Lily sighed, smiling softly at the little scene that would become her home for the next couple weeks. It would be a beautiful, quite place to draw. The sound of the creek and the birds chirping masked any suburban noise, and it smelled like honeysuckle.
She dropped her materials and sank into the grass, pushing Rose Bennett to the furthest corner of her mind. This had the potential to be absolutely lovely.
James felt vastly uncomfortable with this art assignment for a number of colorful and spiteful reasons. He couldn’t help but use every expletive in his vocabulary as he imagined the coming weeks, filled with charcoal, no color at all, and Lily’s disappointed face.
After all, he was supposed to be drawing five portraits of Lily. And the last thing he wanted was to offend her by drawing her face with some kind of horrible disfigurement. Or worse yet, draw a person who resembled someone else entirely. She’d either curse him, or give him grief about it for the rest of the summer.
Perhaps he should just give up now. Offer to do self-portraits instead. He’d botched his own face so many times that it hardly bothered him any longer.
“Right,” Lily arranged their materials, “you’re drawing first.”
“What?” he spluttered.
“You heard me,” her tone was dark, “and don’t argue. I’ve had a ruddy awful morning, and I’m in no mood to draw your face. It’ll look terrible. So pick up a pencil and tell me how you’d like me to pose.”
She was so bossy that James couldn’t help but recall Hogwarts. This was prefect, miss-perfect, don’t-put-one-toe-out-of-line Lily. Third-in-her-class, top-in-hexes-potions-charms-and-revenge Lily. Not the Lily James was too terribly fond of.
“Well?” she put her hands on her hips and glared at him.
“Alright,” he gave in, defeated, “just – let’s just do your face for now, yeah?”
She lay flat on her stomach, and propped her chin on her elbows. He sat, facing her, and pulled a fresh piece of paper from the stack beside them. Careful not to tear or smudge it, he fixed it on the clipboard and pulled the pencils and erasers towards him.
“Um,” he sat there, stumped.
James looked at Lily, lying on the ground, looking enormously disgruntled, and quite nearly laughed. As uncomfortable as he was, Lily’s frustration was genuinely funny. Her feet were kicking the air, and her ratty jeans and paint-smeared sleeveless shirt showed her utter lack of interest in looking presentable. Not even the threat of a portrait could make her brush her hair.
He chuckled, “Alright. Let me just sit and think for a moment.”
She turned her head and stared out at the creek. “Take your time.”
He put down the clipboard and leaned back on his hands, staring at the subject of his portrait. Faced with the inevitability of the assignment, especially with Lily’s stubbornness, he figured he might as well put his heart into it.
Besides, if he toiled over this assignment enough, and focused his entire brain on it, there was a chance he’d forget about his deep mental issues and wipe the black knickers incident from his memory forever.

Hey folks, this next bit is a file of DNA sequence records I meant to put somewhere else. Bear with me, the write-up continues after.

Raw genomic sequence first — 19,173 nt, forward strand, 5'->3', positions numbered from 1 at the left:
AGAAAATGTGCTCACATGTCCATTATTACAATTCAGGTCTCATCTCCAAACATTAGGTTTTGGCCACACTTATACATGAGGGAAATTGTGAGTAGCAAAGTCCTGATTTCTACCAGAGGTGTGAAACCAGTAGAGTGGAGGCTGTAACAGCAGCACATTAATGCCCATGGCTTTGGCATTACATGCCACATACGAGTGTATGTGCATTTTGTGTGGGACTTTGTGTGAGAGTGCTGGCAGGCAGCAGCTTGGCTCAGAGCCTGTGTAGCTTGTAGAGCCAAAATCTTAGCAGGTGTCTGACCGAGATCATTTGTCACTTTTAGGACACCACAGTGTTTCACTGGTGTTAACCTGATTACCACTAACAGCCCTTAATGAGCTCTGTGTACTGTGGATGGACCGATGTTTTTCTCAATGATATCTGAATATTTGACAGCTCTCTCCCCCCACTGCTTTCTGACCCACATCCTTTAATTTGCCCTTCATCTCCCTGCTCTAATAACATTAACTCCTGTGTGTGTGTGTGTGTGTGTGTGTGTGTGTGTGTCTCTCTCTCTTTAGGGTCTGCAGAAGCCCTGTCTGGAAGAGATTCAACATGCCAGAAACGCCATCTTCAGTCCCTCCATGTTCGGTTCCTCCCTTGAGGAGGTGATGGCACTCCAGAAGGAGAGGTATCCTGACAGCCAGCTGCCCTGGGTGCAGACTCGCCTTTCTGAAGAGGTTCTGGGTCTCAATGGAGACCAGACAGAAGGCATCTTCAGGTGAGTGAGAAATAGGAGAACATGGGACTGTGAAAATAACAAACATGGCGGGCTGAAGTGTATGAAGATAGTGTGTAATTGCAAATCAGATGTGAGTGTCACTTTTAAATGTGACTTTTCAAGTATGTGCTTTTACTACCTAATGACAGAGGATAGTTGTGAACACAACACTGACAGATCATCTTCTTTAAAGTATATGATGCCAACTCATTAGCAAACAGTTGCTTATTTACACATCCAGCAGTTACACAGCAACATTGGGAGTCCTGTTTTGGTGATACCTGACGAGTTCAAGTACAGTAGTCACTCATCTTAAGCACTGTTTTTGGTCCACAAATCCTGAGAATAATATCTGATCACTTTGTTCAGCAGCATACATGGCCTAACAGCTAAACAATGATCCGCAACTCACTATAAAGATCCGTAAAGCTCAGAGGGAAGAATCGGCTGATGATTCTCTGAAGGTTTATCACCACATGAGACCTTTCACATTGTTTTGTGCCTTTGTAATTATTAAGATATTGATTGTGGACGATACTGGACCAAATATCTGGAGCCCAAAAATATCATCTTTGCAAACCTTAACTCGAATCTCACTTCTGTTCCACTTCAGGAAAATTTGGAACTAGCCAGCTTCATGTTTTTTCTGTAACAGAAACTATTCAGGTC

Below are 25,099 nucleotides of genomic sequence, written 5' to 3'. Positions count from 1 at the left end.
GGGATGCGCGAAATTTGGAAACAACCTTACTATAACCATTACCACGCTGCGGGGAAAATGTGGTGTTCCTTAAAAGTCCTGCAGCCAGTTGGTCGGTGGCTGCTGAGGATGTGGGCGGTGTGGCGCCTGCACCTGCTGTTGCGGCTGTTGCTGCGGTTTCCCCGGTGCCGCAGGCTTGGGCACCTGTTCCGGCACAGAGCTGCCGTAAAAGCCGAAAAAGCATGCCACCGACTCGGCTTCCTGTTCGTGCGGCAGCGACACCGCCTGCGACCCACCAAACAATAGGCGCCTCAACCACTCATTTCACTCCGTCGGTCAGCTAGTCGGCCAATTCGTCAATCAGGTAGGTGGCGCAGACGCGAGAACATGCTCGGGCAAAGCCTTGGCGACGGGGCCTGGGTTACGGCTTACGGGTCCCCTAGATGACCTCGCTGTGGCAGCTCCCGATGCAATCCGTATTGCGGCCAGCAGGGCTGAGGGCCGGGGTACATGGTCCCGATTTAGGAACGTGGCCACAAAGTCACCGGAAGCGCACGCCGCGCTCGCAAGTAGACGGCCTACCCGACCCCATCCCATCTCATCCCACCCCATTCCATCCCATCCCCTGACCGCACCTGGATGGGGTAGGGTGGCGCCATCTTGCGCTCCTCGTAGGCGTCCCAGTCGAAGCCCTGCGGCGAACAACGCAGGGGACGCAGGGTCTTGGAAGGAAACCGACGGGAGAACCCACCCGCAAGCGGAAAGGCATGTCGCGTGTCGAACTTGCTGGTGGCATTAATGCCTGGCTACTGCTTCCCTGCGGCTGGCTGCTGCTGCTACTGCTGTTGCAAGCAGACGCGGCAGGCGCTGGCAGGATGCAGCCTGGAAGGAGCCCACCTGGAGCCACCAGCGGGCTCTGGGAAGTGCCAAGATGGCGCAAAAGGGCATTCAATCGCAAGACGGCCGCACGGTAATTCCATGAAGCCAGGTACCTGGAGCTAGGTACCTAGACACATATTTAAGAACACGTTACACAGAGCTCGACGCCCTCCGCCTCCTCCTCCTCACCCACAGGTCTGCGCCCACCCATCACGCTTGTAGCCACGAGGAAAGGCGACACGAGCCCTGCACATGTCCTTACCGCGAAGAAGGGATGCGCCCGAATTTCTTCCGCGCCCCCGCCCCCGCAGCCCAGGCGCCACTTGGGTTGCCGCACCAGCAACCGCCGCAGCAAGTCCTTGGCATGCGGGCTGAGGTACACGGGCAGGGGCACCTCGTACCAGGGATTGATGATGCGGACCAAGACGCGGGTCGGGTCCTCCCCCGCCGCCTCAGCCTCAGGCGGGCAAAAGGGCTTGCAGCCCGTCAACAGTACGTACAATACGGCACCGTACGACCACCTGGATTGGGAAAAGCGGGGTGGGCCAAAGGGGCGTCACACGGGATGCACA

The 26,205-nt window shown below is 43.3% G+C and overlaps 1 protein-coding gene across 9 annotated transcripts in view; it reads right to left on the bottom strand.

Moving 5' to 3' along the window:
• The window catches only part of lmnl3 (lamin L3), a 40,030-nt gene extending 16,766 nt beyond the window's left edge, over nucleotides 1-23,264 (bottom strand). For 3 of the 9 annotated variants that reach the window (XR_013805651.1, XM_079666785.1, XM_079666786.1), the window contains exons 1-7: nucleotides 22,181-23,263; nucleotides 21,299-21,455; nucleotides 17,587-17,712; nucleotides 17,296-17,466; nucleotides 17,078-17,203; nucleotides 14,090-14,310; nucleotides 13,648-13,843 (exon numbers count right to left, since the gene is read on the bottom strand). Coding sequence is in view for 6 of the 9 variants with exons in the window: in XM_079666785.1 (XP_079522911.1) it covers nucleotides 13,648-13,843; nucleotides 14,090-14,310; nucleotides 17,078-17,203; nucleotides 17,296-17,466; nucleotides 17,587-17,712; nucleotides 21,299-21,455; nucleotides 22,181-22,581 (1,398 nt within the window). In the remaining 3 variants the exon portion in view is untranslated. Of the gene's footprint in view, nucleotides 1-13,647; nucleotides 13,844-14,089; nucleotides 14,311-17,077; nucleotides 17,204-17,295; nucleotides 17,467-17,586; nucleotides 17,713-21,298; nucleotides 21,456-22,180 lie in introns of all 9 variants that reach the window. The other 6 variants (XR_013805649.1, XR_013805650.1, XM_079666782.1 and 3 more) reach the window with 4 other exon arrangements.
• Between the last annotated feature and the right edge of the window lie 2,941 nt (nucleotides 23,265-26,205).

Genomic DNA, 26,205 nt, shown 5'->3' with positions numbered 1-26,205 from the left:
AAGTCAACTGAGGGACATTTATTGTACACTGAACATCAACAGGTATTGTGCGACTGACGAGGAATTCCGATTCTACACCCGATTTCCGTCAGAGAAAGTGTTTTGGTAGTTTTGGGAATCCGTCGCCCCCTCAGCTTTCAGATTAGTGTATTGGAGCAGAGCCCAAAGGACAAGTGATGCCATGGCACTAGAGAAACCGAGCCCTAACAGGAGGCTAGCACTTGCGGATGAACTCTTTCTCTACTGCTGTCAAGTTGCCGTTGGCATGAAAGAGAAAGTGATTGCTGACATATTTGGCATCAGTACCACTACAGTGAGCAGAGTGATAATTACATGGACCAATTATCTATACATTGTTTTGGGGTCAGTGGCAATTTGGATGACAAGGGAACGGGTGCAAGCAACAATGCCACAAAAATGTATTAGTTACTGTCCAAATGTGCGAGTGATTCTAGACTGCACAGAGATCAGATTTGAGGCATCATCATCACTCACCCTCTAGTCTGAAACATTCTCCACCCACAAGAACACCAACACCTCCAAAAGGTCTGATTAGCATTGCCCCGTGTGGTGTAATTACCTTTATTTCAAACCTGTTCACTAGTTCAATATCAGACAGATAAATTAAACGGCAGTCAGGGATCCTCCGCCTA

Course, that was setting his hopes pretty damn high. Black lace had been the predominant feature of his dreams, and daydreams, for over twenty-four hours. He was going absolutely mad. Knickers were popping out at him everywhere, clouding his vision, distracting him from important matters. It would be miraculous if he lasted a week in this clearly damaging and unhealthy condition.
“Alright,” he tried desperately to push away all thoughts of knickers, “I have an idea. You might not like it.”
“Not like I have a choice,” Lily turned to glance upwards at him with her bright green eyes, “it’s your drawing.”
“True,” he chuckled, and pushed back a number of lecherous, marauder thoughts, all involving substantial quantities of black lace, “mind if I position you?”
“Okay,” he eyed the grass and creek critically, “so if you could just lay on your side, over here a bit . . .”
James, though he struggled with words, finally managed to get Lily to lie on her side, cross-wise on the patch of grass. She rested her head on one arm, which stretched out towards the creek. Her other arm rested on her waist, her fingertips just trailing the grass. She looked at him with a decidedly peeved expression.
“My arm is going to fall asleep.”
“Too bad,” he stepped back to critique his work, “alright, now, do you think you could look a bit . . . er, happier?”
She stared at him.
“You don’t have to smile, but maybe get rid of the scowl?” he flashed a grin at her, “c’mon, look peaceful. Like you’re about to sleep or something. Or you’re just enjoying nature.”
Lily sighed, but closed her eyes for a moment and breathed deeply. When she opened her eyes, her eyebrows were no longer pinched together and her mouth was less rigid. She seemed lazy, and tranquil.
He hesitated. It was nearly perfect, but there were a few things off.
Carefully, he leaned forward and brushed her long red hair over her outstretched arm and around her face. The strands were soft, and she watched him skeptically as he made it swirl around her, on the grass and over her bare shoulders.
He smiled, “Perfect.”
He sat cross-legged in the grass a couple feet from her. She looked up at him through her eyelashes, and seemed puzzled. “Is this a portrait, or full body?”
“Portrait,” he replied, “I think I’ll do from your left shoulder to your right elbow.”
She glanced up at her outstretched fingertips. “Pity. It’d be a good full-body.”
“I have other plans for those ones,” he shot her a wicked smirk, “now be a good girl and lay still.”
Though she clearly did not appreciate the orders, Lily did as he said, and remained very still. The sunlight passed through the green leaves in patches, highlighting one strand of her vivid hair, and a spot on her jeans.
James looked down at the white expanse of paper glaring back at him, in the pockmarked sunshine. Suddenly, he felt very nervous.
He lifted a pencil, glanced up at Lily one more time, and then swiftly sketched the curve of her head, the line of her arm, and the nearly circular curve of her shoulder. His hand moved in large, sweeping motions, trying to get the fluidity, the curves of her body. Soon enough, a very rough, but proportionally accurate version of Lily lay gracefully across the paper.